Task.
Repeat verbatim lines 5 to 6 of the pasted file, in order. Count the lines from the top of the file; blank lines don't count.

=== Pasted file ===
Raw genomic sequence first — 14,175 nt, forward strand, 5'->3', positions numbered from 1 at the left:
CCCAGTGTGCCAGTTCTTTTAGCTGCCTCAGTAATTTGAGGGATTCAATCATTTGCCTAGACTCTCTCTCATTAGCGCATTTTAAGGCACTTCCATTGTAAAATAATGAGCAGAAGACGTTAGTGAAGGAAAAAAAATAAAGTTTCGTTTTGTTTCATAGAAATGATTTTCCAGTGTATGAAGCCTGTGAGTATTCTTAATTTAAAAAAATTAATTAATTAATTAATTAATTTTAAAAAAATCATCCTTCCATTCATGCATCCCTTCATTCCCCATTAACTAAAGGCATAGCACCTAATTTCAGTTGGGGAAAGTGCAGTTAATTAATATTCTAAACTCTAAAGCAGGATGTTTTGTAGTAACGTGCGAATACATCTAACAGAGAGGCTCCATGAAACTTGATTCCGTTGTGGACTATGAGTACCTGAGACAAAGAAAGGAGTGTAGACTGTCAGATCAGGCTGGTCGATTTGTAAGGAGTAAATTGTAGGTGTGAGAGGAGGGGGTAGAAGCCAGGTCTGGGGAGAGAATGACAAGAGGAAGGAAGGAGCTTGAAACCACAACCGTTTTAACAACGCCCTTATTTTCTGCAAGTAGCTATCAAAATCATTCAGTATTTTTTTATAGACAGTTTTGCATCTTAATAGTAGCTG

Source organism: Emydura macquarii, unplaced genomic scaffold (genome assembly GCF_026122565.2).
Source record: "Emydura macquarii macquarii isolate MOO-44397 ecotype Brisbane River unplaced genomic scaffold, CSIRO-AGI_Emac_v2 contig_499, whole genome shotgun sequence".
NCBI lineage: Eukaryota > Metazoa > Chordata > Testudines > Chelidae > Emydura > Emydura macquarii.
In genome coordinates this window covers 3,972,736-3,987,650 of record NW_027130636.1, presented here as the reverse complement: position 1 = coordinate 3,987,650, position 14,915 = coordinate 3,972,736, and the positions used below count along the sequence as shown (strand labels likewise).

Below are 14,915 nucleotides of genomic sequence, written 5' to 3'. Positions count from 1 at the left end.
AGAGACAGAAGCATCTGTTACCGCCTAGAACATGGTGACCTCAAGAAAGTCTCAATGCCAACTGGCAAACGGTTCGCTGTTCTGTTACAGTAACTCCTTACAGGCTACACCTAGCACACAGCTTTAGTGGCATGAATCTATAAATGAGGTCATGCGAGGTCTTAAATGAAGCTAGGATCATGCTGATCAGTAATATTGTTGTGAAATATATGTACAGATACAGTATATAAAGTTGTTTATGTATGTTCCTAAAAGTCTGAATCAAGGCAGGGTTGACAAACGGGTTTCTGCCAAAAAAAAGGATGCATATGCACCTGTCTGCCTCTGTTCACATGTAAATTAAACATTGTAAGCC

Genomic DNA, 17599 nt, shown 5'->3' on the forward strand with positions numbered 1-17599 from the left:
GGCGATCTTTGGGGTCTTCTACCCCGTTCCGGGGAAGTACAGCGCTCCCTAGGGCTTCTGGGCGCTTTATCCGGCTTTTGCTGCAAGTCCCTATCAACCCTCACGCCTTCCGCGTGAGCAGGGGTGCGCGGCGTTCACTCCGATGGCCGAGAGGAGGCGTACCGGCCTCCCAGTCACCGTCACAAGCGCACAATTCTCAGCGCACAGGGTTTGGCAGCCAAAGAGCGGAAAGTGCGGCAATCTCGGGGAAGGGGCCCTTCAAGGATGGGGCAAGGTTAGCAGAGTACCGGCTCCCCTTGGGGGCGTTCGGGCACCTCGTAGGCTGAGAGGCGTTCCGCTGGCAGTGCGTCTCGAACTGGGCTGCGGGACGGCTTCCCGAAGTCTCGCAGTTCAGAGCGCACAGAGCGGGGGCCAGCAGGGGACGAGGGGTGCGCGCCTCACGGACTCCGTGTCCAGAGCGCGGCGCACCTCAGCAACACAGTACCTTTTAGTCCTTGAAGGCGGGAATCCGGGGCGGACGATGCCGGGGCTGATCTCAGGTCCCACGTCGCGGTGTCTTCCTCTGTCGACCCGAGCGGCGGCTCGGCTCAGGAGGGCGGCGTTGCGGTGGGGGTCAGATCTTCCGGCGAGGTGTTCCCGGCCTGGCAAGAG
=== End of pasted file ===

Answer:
NCBI lineage: Eukaryota > Metazoa > Chordata > Testudines > Chelidae > Emydura > Emydura macquarii.
In genome coordinates this window covers 3,972,736-3,987,650 of record NW_027130636.1, presented here as the reverse complement: position 1 = coordinate 3,987,650, position 14,915 = coordinate 3,972,736, and the positions used below count along the sequence as shown (strand labels likewise).